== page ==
This video is about red-backed shrikes in Bulgaria, May 2010. A female, and then a male.
From Wildlife Extra:
Successful fledging for England’s only red-backed shrikes – Butcher birds
England’s only nesting “butcher birds” successful on Dartmoor
September 2013. RSPB have announced the fledging of two youngsters from the England’s only nesting pair of red-backed shrikes in 2013. The birds, at a secret location on Dartmoor, have been under close watch to guarantee their safety in a project managed by the RSPB with support from Dartmoor Study Group, Devon Birds, Devon & Cornwall Police, Forestry Commission, Dartmoor National Park Authority and Natural England.
First bred here in 2010
Kevin Rylands from the RSPB said; “This is now the fourth year they have returned to Dartmoor, (Read about how they first bred in 2010) but last year they failed to breed successfully, probably due to the awful weather. A lone male visited the previous breeding site in May this year but failed to find a mate. Fortunately though a pair was found at a new site in June and this bodes well for the future of the species on Dartmoor.”
Extinct in UK
Red-backed shrikes were driven to extinction in the UK at the end of the last century and egg collecting remains a major threat.
“As in previous years we used a combination of volunteers, staff and sophisticated wildlife surveillance equipment as part of site protection and monitoring. Although it’s been hard work, the efforts have been rewarded with two youngsters fledged. We are particularly grateful to the volunteers involved and to Devon Birds for funding some of the cameras used on site as part of Devon & Cornwall Police’s Operation Wilderness.”
Wildlife Crime Officer, PC Josh Marshall, said “I deployed Operation Wilderness cameras to assist with the protection of the birds. Cameras were downloaded at regular intervals to ensure the security of the site”.
Red-backed shrikes are a migrant species who return from Africa in spring. They are also known as “butcher birds” due to their uncompromising eating habits, which involve catching small creatures and often impaling them on sharp thorns or barbed wire. These ‘larders’ can hold caterpillars, beetles, bees, lizards and even small mammals. Once a familiar breeding bird across the country, they declined to extinction, last breeding in England (East Anglia) in 1992, before their return to Dartmoor in 2010.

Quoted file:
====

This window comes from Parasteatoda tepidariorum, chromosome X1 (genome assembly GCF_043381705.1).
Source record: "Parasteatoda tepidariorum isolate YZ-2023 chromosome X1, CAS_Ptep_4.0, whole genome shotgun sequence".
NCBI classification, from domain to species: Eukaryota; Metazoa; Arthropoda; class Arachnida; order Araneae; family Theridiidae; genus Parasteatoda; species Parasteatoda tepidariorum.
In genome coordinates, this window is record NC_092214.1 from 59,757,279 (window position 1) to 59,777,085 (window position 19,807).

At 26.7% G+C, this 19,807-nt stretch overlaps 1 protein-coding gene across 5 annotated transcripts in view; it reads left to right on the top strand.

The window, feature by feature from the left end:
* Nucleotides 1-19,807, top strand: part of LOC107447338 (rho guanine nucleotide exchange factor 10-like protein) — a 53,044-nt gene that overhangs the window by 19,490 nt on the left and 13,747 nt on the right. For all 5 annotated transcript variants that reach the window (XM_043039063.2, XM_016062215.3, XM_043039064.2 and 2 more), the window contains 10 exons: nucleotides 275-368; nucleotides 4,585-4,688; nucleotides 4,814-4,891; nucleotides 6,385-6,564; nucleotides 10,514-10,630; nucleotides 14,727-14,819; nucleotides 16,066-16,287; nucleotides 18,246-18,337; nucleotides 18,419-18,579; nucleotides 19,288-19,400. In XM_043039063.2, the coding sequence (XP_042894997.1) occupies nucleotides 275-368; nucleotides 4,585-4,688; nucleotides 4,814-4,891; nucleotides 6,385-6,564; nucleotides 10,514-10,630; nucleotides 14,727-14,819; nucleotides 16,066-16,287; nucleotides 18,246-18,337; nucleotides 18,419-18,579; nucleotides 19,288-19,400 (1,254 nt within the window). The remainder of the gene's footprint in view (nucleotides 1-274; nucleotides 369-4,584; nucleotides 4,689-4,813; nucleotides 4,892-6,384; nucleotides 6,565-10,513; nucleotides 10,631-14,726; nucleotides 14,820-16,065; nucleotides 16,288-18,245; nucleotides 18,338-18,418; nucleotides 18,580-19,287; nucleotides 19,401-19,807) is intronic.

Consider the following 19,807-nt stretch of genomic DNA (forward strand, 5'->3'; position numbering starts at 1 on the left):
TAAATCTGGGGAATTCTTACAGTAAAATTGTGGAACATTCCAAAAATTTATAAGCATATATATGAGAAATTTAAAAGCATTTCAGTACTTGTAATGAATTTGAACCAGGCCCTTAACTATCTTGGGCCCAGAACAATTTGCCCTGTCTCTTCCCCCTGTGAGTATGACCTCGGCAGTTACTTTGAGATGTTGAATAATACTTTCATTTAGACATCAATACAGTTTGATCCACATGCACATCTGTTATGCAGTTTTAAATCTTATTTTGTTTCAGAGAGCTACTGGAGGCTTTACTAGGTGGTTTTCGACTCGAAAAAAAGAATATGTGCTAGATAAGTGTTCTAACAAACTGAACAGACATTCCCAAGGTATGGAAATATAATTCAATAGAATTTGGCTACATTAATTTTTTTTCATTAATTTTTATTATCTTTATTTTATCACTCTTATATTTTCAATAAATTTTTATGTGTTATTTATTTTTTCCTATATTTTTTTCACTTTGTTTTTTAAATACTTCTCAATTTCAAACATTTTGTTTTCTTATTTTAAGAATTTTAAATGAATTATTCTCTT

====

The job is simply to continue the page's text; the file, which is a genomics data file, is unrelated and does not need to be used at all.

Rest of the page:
“The red-backed shrike is a beautiful bird with striking feeding habits,” explained George Harris, Chairman of Devon Birds. “Its loss from Devon last century was tragic, which is why we are so keen to support initiatives such as this, with necessarily wide-reaching partnership involvement, intended to see this bird’s recovery in Devon. It’s a big aspiration, but success will be worth the effort!”
Kevin Rylands concluded “We hope red-backed shrikes will continue to re-colonise Dartmoor but that is dependent upon birds returning next year, finding suitable habitat and not being disturbed. In addition to facing threats from egg-collectors, red-backed shrikes, along with many other migratory birds, are in great danger when travelling between the southwest and wintering grounds in Africa, with many trapped and killed en route.
The extent of habitat and amount of large insects and other available prey on Dartmoor has no doubt contributed to the recent success of this species. Surveys have shown that Dartmoor (and other SW uplands) holds a wealth of species previously widespread in lowland areas such as cuckoo, meadow pipit and whinchat and the RSPB is working with conservation partners to ensure that this important upland and its fringes can provide the food and nesting sites that birds need.
Hybrid Red-backed Shrike at Hidd (Bahrain) – Bird record by Jehad Alammadi: here.
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